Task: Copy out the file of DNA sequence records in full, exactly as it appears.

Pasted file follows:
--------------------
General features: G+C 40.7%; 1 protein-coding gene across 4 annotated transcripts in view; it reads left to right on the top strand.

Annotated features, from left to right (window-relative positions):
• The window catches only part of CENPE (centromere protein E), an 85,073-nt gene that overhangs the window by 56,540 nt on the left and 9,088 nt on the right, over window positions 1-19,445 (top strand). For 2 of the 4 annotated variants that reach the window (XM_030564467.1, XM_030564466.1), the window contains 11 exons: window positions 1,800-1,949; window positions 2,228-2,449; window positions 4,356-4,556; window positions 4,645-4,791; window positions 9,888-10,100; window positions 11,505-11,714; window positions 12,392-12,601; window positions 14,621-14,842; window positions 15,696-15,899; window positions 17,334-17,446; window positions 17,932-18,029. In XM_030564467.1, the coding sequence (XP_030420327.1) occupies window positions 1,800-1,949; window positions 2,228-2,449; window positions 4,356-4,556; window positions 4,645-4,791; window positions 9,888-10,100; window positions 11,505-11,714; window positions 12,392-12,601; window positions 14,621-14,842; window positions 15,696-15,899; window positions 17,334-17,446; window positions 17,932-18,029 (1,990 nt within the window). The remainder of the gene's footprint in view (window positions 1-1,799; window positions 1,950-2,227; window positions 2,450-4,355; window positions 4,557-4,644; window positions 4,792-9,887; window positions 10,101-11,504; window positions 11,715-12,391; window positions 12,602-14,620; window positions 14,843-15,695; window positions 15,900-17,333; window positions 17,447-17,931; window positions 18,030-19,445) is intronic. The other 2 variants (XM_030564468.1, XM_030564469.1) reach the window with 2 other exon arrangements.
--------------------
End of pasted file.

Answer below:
General features: G+C 40.7%; 1 protein-coding gene across 4 annotated transcripts in view; it reads left to right on the top strand.

Annotated features, from left to right (window-relative positions):
• The window catches only part of CENPE (centromere protein E), an 85,073-nt gene that overhangs the window by 56,540 nt on the left and 9,088 nt on the right, over window positions 1-19,445 (top strand). For 2 of the 4 annotated variants that reach the window (XM_030564467.1, XM_030564466.1), the window contains 11 exons: window positions 1,800-1,949; window positions 2,228-2,449; window positions 4,356-4,556; window positions 4,645-4,791; window positions 9,888-10,100; window positions 11,505-11,714; window positions 12,392-12,601; window positions 14,621-14,842; window positions 15,696-15,899; window positions 17,334-17,446; window positions 17,932-18,029. In XM_030564467.1, the coding sequence (XP_030420327.1) occupies window positions 1,800-1,949; window positions 2,228-2,449; window positions 4,356-4,556; window positions 4,645-4,791; window positions 9,888-10,100; window positions 11,505-11,714; window positions 12,392-12,601; window positions 14,621-14,842; window positions 15,696-15,899; window positions 17,334-17,446; window positions 17,932-18,029 (1,990 nt within the window). The remainder of the gene's footprint in view (window positions 1-1,799; window positions 1,950-2,227; window positions 2,450-4,355; window positions 4,557-4,644; window positions 4,792-9,887; window positions 10,101-11,504; window positions 11,715-12,391; window positions 12,602-14,620; window positions 14,843-15,695; window positions 15,900-17,333; window positions 17,447-17,931; window positions 18,030-19,445) is intronic. The other 2 variants (XM_030564468.1, XM_030564469.1) reach the window with 2 other exon arrangements.